When musician Jason Isbell was approached to write a song for the soundtrack to actor-director Bradley Cooper’s new remake of A Star Is Born, the veteran singer-songwriter had some reservations.
“At first I wasn’t into it because I said, uh, it’s a remake of A Star Is Born — we’ve got enough of those,” Isbell told BuzzFeed News.
The Grammy Award–winning country singer was particularly hesitant because he wasn’t a fan of the 1976 version of the film, which features Barbra Streisand and Kris Kristofferson. His main gripe with that iteration was its ending, which (spoiler alert) shows Kristofferson’s character killed in a car accident after speeding dangerously fast.
“You felt like they were just trying to get it over with,” Isbell said. “There were more things to develop in the ending of that version.”
For Isbell to take part in Cooper’s version (the fourth iteration of the story first told in 1937, then again in 1954), the ending “had to be handled correctly for me to want to be involved.”
So after being approached by Dave Cobb, a Nashville-based producer who asked him if he’d be interested crafting an original track for the film, Isbell decided to read the script before saying yes.
“I was really looking for clichés,” Isbell said. “Because the story itself, it’s almost a fable at this point because it is something that’s been retold in a whole lot of different ways over the years.”
Isbell was immediately impressed by what he read and believed Cooper’s take “avoided a lot of mistakes [older] versions of this movie have made in the past.”
“It played out naturally and the characters really behaved in a way those people would’ve behaved in real life, so that convinced me that what he was doing was a real piece of work,” he said.
A country crooner himself, Isbell’s task was to create a song for Cooper’s character, Jackson Maine, a fading country and rock star struggling with alcohol and pill addictions who discovers and nurtures the talent of Ally (Lady Gaga), whose fame soon eclipses his own.
Cooper put much work into developing his character. Speaking to the New York Times in late September, the actor detailed how he learned to play the guitar and piano at a professional level. In a bid to find his character’s gruff and husky sound, Cooper worked with a vocal coach to drop his voice down an octave.
“Your voice is everything as an actor,” he told the newspaper. “It’s everything. It’s everything. And if you’re not connected to your voice, it’s over. It’s impossible. It’s like plugging in the electrical cord to truth, right?”
Isbell believes it was Cooper’s commitment to authenticity that led the actor-director to approach musicians like him.
“I think what they were trying to do was get real songs from real songwriters rather than farming out to people who were doing an impersonation,” he said.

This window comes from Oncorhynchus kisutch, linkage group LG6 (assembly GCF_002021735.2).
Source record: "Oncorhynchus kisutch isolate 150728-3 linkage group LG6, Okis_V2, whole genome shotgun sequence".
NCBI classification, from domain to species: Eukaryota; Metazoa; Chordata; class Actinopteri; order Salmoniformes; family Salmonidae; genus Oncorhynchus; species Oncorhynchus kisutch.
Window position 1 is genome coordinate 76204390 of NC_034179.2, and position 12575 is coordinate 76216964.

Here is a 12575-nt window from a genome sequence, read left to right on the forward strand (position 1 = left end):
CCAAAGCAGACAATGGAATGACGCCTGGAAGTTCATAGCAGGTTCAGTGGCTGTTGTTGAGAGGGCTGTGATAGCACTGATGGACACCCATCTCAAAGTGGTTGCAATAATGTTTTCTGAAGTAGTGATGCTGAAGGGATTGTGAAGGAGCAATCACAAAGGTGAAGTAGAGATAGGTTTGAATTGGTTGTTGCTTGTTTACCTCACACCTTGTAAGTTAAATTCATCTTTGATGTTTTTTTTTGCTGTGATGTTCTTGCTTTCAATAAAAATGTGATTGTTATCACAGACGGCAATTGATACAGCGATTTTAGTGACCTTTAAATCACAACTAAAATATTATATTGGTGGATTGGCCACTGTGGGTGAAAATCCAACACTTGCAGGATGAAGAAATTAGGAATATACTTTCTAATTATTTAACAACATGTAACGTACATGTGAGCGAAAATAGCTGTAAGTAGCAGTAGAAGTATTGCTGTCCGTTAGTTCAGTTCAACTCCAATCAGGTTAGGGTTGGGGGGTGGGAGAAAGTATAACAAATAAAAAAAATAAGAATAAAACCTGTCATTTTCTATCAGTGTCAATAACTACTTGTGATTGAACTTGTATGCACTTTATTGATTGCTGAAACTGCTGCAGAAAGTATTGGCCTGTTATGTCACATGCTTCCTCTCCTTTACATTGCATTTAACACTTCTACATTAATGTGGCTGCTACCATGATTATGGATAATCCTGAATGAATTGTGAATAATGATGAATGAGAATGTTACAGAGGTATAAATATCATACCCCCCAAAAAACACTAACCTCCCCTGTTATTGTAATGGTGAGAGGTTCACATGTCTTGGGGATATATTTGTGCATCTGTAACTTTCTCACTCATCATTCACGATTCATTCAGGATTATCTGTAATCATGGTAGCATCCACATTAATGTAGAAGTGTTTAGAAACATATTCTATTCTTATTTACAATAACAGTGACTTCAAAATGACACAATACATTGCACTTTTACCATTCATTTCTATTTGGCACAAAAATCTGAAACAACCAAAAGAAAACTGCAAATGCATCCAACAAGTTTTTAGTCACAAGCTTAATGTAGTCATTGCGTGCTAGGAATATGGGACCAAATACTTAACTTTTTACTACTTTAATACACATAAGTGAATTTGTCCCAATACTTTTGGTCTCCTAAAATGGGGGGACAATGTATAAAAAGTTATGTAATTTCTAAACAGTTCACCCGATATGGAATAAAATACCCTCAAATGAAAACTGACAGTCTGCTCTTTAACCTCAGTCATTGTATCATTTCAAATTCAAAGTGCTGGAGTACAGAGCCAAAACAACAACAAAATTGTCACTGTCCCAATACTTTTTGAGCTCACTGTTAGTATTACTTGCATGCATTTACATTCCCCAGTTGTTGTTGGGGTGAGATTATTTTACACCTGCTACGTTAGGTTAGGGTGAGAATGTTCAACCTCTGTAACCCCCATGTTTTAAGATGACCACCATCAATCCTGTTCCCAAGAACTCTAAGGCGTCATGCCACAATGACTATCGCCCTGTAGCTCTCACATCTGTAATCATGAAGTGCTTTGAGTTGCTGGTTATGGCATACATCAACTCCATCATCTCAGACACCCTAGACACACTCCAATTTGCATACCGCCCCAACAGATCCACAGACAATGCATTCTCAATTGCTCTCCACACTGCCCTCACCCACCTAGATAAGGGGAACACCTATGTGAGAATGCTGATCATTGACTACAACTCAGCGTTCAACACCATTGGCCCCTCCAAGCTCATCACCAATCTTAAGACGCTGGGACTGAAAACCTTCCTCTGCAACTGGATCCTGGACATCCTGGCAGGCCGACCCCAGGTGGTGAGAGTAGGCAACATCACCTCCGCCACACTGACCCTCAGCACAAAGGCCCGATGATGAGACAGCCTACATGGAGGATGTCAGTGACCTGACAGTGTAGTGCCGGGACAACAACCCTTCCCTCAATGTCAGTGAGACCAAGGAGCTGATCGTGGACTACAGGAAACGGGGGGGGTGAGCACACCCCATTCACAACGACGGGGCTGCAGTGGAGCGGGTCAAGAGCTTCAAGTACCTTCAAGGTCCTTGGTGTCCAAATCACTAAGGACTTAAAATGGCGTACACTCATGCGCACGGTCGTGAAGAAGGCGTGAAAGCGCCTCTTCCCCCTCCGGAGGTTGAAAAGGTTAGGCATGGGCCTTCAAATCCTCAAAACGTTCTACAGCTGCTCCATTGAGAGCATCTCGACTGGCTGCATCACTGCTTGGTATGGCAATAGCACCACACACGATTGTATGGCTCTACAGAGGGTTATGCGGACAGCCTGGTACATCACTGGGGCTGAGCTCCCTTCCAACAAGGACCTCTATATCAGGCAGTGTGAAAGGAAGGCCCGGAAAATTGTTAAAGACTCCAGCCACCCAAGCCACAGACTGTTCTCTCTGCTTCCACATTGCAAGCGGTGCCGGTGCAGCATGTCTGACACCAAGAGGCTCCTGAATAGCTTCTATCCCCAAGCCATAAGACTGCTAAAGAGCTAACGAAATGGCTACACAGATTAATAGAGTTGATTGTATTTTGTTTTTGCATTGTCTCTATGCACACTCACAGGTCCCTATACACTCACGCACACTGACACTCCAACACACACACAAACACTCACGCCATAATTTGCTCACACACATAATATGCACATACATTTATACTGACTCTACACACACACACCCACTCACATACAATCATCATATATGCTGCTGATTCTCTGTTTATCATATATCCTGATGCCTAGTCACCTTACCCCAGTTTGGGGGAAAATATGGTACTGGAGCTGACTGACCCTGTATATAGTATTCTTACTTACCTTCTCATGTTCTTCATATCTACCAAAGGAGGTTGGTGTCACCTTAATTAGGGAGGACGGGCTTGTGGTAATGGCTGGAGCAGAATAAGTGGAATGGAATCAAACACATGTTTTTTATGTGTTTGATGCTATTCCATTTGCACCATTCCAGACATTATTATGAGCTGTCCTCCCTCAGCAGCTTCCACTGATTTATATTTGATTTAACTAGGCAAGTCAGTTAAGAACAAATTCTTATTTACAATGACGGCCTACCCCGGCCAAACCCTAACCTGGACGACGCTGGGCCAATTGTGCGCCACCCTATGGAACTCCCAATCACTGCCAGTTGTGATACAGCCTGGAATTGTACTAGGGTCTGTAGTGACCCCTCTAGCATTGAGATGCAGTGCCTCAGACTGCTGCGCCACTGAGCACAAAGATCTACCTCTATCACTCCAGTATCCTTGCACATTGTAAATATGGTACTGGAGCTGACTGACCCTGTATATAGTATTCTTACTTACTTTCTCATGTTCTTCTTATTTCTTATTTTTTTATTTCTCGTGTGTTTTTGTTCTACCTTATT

Isbell is a singer, songwriter, and guitarist from Alabama, who’s been playing music professionally since his early twenties. In 2013, the release of his acclaimed album Southeastern helped him win two Grammys. He accomplished a similar feat in 2017 with Something More Than Free and The Nashville Sound, winning two additional Grammys.
According to Isbell, “a couple of days” is all it took to write “Maybe It’s Time,” a slow-burning country song featured prominently at the start of the film’s trailer, first heard before Gaga’s tremendous belting in “Shallow.”
“Maybe it’s time to let the old ways die,” Cooper croons in the track, accompanied only by a single guitar. “It takes a lot to change a man, hell, it takes a lot to try.”
The song is especially relevant to the film’s themes. Cooper’s character, Jackson, sings poignantly about how difficult it is to move forward, something he deals with in his real life due to substance abuse, all while Ally’s “new way” sees her rocket to superstardom.
“[Cooper] wanted that song to be something that was from my heart,” Isbell said, “and I think it relates to the character in the way that the song discusses how your salvation really comes from within.”
“Somebody else can help you find yourself or can help give you the confidence to become the person that you always should’ve been, but they can’t really save you or redeem you,” he added.
Right up until Isbell heard Cooper’s singing voice on the track, he admits he had been plagued by a nagging concern. “I thought, Oh my god, I’ve never heard Bradley Cooper sing,” he said. “What if this is awful? What if I have to tell him that this is awful? Can I do that?”
Needless to say, Isbell was relieved to discover Cooper “did a really good job.”
Released Friday, the same day the critically adored film hit theaters, the soundtrack for the film quickly ascended to the top of the iTunes charts, where it will likely stay for some time. That’s exactly the kind of response Isbell had hoped for.
“When you’ve got a soundtrack full of songs that came from the writer’s heart rather than songs that were aimed at a particular audience, you’re going to wind up having a very strong soundtrack,” Isbell said. “They’re great songs,” he said. “They’d be great songs by themselves, but obviously it’s nicer to be part of a really good movie.”